But we do not wish Group B to have Read Metadata permission on ‘folder for Group A only’. The simplest way to prevent Group B from reading the content of that folder would be to explicitly deny Group B Read Metadata on that folder. But doing that would break two of our golden rules:
So, we will solve this problem using an ACT. And we won’t create or use an ACT which denies Read Metadata (or any other permission) to Group B.
The correct way to meet to our requirement to effectively deny Group B access to the ‘folder for Group A only’ involves a PUBLIC and SASUSERS Denied ACT and a SAS Administrators ACT, both defined as shown in the paper Recommended SAS® 9.4 Security Model Design: Core Artefacts, in section 8.2 Recommended Core Access Control Templates. The figure below only shows the Read Metadata grants in these ACTs, to avoid the figure becoming unnecessarily complicated. Many other permissions besides Read Metadata are set in the complete definitions of these two ACTs.
Figure 2 – Partial representations of a PUBLIC and SASUSERS Denied ACT, and a SAS Administrator Settings ACT, showing only the Read Metadata permissions they deny and grant. You should also apply the SAS Administrator Settings ACT wherever you apply the PUBLIC and SASUSERS Denied ACT.
Rule 1 says we must not explicitly apply an ACE on this folder to deny RM for group B.
Rule 3 says we must not deny RM to group B in an ACT, and apply that ACT to the folder.
Instead, to remove the inherited RM permission for group B, leaving it intact for group A, we apply:
Figure 3 – In this illustration, three more ACTs (highlighted in orange) have been applied to ‘folder for Group A only’, with the result that Group A still has access to that folder, Group B does not, and none of the golden rules of security model design have been broken.
This leaves the folder accessible by SAS Administrators, SAS System Services and Group A as intended, but inaccessible (RM is denied) for members of Group B, as intended.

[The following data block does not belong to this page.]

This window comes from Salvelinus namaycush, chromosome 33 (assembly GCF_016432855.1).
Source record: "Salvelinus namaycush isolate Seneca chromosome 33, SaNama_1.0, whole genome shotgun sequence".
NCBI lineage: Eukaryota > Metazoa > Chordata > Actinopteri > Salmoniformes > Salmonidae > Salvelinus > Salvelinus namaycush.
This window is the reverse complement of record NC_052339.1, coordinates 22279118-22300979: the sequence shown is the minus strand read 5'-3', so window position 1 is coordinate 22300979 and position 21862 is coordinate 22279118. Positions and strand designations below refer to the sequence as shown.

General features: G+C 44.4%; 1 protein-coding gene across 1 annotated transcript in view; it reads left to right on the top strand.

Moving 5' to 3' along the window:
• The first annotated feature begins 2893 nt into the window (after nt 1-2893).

Of course, in this simplified example, in addition to the PUBLIC and SASUSERS Denied ACT and the SAS Administrators ACT which effectively set the permissions on a folder back to a minimum, we only added the Group A ACT back to ‘re-grant’ access to the folder to that group. In real customer SAS deployments, there may be more than one group which needs to be ‘re-granted’ access when you ‘start again’ by applying the PUBLIC and SASUSERS Denied ACT and the SAS Administrators ACT. You may have to apply several additional ACTs to the same folder to restore the desired permissions.
As you can see, the logic for determining effective permissions on an object for a user is somewhat complex. Follow rule 4 to avoid having to resolve the complex inheritance and precedence logic in your head (and to avoid SAS having to resolve that same logic in metadata) in order to determine who wins in the event of conflicting grant and deny permissions effective on an object for a particular user! Rule 4 allows you to deny access to a folder, without breaking rules 1 and 3, and while keeping the logic simple and easy to follow.
Apply this rule in conjunction with Rule 4. Always apply both the SAS Administrators ACT and the PUBLIC and SASUSERS Denied ACT together.
While Unrestricted Users are not subject to metadata permissions, all other users including members of the SAS Administrators group are. If you deny access to an object and its children to PUBLIC and SASUSERS, there is no magic rule built in to SAS which grants access back to SAS Administrators. You must do it yourself: always apply both the SAS Administrators ACT and the PUBLIC and SASUSERS Denied ACT together.
This is illustrated in the figures for Rule 4 above.
The series continues next time, in a (mercifully) shorter post, when we look at Rule 6. I hope you'll come back for that one.